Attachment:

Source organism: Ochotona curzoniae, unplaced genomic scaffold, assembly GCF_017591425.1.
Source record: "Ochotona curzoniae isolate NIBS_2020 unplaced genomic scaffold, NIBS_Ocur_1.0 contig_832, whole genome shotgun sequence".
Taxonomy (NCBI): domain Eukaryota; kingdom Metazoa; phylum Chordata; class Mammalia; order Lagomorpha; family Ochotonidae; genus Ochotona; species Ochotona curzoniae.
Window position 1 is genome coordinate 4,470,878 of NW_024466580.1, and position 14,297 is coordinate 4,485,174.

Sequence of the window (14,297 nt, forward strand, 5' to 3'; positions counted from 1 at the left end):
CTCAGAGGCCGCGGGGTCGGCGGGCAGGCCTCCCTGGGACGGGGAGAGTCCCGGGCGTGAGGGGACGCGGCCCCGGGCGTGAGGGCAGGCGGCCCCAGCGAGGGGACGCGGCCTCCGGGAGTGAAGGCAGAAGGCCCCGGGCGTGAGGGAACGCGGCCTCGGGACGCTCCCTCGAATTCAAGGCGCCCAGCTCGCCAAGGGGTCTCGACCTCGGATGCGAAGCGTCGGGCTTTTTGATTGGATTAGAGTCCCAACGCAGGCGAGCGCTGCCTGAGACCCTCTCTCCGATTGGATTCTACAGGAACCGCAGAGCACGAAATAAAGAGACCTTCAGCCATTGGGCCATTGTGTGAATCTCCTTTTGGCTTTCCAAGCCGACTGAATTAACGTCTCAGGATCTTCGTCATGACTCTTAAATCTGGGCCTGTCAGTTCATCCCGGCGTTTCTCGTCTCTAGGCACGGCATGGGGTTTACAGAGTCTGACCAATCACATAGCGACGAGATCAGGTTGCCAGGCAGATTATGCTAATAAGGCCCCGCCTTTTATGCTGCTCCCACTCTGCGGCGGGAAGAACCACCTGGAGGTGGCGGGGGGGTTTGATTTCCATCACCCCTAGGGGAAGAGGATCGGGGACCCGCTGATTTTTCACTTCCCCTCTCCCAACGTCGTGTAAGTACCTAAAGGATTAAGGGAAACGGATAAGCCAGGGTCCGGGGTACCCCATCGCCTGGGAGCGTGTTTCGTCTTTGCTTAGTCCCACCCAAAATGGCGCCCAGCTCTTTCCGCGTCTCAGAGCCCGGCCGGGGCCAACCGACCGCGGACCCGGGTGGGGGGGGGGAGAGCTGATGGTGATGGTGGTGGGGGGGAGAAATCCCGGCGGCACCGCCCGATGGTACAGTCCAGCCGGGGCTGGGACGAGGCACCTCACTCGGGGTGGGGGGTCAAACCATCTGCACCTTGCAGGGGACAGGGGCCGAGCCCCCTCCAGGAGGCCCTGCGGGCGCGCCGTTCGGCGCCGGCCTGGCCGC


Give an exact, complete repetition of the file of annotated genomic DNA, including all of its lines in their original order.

Source organism: Ochotona curzoniae, unplaced genomic scaffold, assembly GCF_017591425.1.
Source record: "Ochotona curzoniae isolate NIBS_2020 unplaced genomic scaffold, NIBS_Ocur_1.0 contig_832, whole genome shotgun sequence".
Taxonomy (NCBI): domain Eukaryota; kingdom Metazoa; phylum Chordata; class Mammalia; order Lagomorpha; family Ochotonidae; genus Ochotona; species Ochotona curzoniae.
Window position 1 is genome coordinate 4,470,878 of NW_024466580.1, and position 14,297 is coordinate 4,485,174.

Sequence of the window (14,297 nt, forward strand, 5' to 3'; positions counted from 1 at the left end):
CTCAGAGGCCGCGGGGTCGGCGGGCAGGCCTCCCTGGGACGGGGAGAGTCCCGGGCGTGAGGGGACGCGGCCCCGGGCGTGAGGGCAGGCGGCCCCAGCGAGGGGACGCGGCCTCCGGGAGTGAAGGCAGAAGGCCCCGGGCGTGAGGGAACGCGGCCTCGGGACGCTCCCTCGAATTCAAGGCGCCCAGCTCGCCAAGGGGTCTCGACCTCGGATGCGAAGCGTCGGGCTTTTTGATTGGATTAGAGTCCCAACGCAGGCGAGCGCTGCCTGAGACCCTCTCTCCGATTGGATTCTACAGGAACCGCAGAGCACGAAATAAAGAGACCTTCAGCCATTGGGCCATTGTGTGAATCTCCTTTTGGCTTTCCAAGCCGACTGAATTAACGTCTCAGGATCTTCGTCATGACTCTTAAATCTGGGCCTGTCAGTTCATCCCGGCGTTTCTCGTCTCTAGGCACGGCATGGGGTTTACAGAGTCTGACCAATCACATAGCGACGAGATCAGGTTGCCAGGCAGATTATGCTAATAAGGCCCCGCCTTTTATGCTGCTCCCACTCTGCGGCGGGAAGAACCACCTGGAGGTGGCGGGGGGGTTTGATTTCCATCACCCCTAGGGGAAGAGGATCGGGGACCCGCTGATTTTTCACTTCCCCTCTCCCAACGTCGTGTAAGTACCTAAAGGATTAAGGGAAACGGATAAGCCAGGGTCCGGGGTACCCCATCGCCTGGGAGCGTGTTTCGTCTTTGCTTAGTCCCACCCAAAATGGCGCCCAGCTCTTTCCGCGTCTCAGAGCCCGGCCGGGGCCAACCGACCGCGGACCCGGGTGGGGGGGGGGAGAGCTGATGGTGATGGTGGTGGGGGGGAGAAATCCCGGCGGCACCGCCCGATGGTACAGTCCAGCCGGGGCTGGGACGAGGCACCTCACTCGGGGTGGGGGGTCAAACCATCTGCACCTTGCAGGGGACAGGGGCCGAGCCCCCTCCAGGAGGCCCTGCGGGCGCGCCGTTCGGCGCCGGCCTGGCCGC